Last modified on 9 July 2014, at 07:02

take away

EnglishEdit

VerbEdit

take away

  1. To remove something and put it in a different place.
    Mother took our plates away and came back with some fruit for us to eat.
  2. To remove something, either material or abstract, so that a person no longer has it.
    The teacher took my mobile phone away until the end of the lesson.
    The new law will take away some important rights from immigrant residents.
  3. To subtract or diminish something.
    If I have five apples and you take away two, how many do I have left?
    • 2011 January 22, Ian Hughes, “Arsenal 3 - 0 Wigan”, BBC:
      But take nothing away from Arsenal, who were driven on by the brilliance of Van Persie and Fabregas and only prevented from being out of sight at half-time by the feats of Al Habsi.
  4. To leave a memory or impression in one's mind that you think about later.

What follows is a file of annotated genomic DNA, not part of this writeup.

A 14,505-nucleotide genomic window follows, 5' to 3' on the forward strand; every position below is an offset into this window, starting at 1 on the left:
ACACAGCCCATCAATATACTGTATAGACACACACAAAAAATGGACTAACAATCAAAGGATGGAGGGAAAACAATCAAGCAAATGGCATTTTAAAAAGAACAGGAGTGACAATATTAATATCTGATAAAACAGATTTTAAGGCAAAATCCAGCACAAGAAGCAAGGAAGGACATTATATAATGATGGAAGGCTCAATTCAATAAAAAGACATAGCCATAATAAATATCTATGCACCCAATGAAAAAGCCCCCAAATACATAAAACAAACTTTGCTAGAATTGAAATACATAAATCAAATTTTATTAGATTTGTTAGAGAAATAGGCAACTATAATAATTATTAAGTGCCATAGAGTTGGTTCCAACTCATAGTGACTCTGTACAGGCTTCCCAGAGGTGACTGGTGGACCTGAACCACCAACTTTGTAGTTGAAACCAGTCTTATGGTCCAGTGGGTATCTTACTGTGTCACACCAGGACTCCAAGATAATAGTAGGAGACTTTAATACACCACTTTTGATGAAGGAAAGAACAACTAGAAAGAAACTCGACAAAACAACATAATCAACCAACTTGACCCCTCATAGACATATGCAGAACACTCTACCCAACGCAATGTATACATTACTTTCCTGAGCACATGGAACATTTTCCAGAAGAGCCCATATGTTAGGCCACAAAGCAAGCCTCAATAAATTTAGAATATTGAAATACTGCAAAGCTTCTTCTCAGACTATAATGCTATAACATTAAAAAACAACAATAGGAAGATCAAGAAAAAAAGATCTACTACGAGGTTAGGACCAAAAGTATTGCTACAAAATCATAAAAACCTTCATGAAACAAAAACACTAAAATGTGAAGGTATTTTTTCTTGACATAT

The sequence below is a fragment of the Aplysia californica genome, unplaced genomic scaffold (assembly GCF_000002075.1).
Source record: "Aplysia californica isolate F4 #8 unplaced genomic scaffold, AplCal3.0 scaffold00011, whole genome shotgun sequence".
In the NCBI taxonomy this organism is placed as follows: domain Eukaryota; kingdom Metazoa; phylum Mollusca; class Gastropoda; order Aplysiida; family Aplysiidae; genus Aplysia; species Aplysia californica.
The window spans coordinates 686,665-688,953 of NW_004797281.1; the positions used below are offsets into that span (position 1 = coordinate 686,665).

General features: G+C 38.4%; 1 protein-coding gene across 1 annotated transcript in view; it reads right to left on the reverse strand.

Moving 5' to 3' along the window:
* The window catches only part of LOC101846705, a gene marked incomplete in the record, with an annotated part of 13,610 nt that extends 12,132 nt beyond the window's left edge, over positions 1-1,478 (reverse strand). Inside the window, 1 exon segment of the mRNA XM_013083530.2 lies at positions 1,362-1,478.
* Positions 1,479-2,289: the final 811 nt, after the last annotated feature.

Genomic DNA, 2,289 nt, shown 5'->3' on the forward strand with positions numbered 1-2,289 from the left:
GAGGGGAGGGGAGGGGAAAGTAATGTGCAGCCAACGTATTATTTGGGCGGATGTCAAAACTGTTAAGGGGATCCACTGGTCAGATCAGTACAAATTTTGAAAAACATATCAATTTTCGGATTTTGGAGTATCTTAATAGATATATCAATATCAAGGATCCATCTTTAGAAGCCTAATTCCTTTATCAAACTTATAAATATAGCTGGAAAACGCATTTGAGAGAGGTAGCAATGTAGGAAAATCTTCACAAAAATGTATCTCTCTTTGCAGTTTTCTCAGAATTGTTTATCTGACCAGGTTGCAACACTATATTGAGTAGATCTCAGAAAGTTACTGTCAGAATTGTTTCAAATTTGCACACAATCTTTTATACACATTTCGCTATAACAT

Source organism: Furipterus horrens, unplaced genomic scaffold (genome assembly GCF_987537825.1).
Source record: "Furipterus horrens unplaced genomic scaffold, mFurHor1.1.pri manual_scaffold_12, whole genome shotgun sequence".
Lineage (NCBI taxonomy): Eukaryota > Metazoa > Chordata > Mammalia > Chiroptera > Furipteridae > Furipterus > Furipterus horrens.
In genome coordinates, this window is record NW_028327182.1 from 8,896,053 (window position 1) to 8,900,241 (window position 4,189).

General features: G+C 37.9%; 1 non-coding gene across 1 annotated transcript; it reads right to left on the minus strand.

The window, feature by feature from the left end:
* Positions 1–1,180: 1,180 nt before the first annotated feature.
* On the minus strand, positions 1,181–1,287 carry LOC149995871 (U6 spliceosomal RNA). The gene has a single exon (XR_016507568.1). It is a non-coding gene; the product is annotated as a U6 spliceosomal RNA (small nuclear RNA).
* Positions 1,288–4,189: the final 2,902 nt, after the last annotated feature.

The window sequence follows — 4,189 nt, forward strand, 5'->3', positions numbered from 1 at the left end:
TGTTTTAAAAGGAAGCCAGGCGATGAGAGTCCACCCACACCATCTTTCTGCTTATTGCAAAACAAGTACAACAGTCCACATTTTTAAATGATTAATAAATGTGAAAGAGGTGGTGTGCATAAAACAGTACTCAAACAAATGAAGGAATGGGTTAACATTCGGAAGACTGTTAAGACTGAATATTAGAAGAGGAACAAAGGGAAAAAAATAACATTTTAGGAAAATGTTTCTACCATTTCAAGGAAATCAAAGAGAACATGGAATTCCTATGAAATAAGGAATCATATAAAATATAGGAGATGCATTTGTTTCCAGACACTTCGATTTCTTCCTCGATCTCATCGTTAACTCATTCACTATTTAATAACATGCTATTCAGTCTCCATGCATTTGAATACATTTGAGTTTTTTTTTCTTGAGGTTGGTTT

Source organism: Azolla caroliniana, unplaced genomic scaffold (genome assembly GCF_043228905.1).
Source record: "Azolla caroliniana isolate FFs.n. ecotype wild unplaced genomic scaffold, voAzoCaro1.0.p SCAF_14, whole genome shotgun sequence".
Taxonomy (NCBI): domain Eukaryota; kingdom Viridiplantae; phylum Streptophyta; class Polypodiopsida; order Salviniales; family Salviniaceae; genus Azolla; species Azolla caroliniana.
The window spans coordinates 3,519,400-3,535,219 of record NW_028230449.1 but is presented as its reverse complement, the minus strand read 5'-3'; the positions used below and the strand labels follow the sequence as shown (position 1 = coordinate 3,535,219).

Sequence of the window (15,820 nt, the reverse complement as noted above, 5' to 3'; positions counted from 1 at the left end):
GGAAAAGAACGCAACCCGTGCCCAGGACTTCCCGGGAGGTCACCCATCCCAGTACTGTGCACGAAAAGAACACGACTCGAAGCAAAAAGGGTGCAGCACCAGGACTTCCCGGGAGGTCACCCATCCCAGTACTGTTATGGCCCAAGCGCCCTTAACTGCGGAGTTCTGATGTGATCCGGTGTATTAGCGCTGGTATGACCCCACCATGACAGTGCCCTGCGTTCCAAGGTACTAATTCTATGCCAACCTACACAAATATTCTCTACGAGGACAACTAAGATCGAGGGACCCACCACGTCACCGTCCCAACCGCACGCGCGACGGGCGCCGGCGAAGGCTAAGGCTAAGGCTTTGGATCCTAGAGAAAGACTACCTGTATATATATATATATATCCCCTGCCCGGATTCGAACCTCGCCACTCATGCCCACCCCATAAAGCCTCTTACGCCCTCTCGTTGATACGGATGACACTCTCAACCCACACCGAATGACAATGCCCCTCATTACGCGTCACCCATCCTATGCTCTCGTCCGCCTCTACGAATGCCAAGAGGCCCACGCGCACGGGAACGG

I took away the impression that the play was under rehearsed.
  5. (of a person) To make someone leave a place and go somewhere else. Usually not with the person's consent.
    The police took him away for questioning.
    I'm taking you away to the country for a rest. It's for your own good!
  6. (of a person) To prevent, or limit, someone from being somewhere, or from doing something.
    My job takes me away from home most weekends.
    Using the internet so much can take you away from your studies.

Usage notesEdit

All senses are transitive and the object may appear before or after the particle. If the object is a pronoun, then it must be before the particle.

SynonymsEdit

See alsoEdit

TranslationsEdit

The translations below need to be checked and inserted above into the appropriate translation tables, removing any numbers. Numbers do not necessarily match those in definitions. See instructions at Help:How to check translations.

PrepositionEdit

take away

  1. minus
    Five take away two is three. (5 - 2 = 3)

See alsoEdit